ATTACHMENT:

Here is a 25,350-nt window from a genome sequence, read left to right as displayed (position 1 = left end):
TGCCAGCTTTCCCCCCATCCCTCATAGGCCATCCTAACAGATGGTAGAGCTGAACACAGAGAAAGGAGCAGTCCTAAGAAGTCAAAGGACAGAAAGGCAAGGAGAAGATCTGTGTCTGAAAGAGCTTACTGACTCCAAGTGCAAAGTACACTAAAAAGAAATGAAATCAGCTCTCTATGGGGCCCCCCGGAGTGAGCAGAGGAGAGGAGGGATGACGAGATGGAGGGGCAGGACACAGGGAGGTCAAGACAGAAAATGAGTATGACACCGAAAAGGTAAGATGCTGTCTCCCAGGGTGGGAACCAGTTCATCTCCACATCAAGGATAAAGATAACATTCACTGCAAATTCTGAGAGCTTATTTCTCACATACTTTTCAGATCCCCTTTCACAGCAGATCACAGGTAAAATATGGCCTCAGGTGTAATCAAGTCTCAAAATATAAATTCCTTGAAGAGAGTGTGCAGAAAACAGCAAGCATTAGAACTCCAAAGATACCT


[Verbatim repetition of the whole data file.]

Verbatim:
Here is a 25,350-nt window from a genome sequence, read left to right as displayed (position 1 = left end):
TGCCAGCTTTCCCCCCATCCCTCATAGGCCATCCTAACAGATGGTAGAGCTGAACACAGAGAAAGGAGCAGTCCTAAGAAGTCAAAGGACAGAAAGGCAAGGAGAAGATCTGTGTCTGAAAGAGCTTACTGACTCCAAGTGCAAAGTACACTAAAAAGAAATGAAATCAGCTCTCTATGGGGCCCCCCGGAGTGAGCAGAGGAGAGGAGGGATGACGAGATGGAGGGGCAGGACACAGGGAGGTCAAGACAGAAAATGAGTATGACACCGAAAAGGTAAGATGCTGTCTCCCAGGGTGGGAACCAGTTCATCTCCACATCAAGGATAAAGATAACATTCACTGCAAATTCTGAGAGCTTATTTCTCACATACTTTTCAGATCCCCTTTCACAGCAGATCACAGGTAAAATATGGCCTCAGGTGTAATCAAGTCTCAAAATATAAATTCCTTGAAGAGAGTGTGCAGAAAACAGCAAGCATTAGAACTCCAAAGATACCT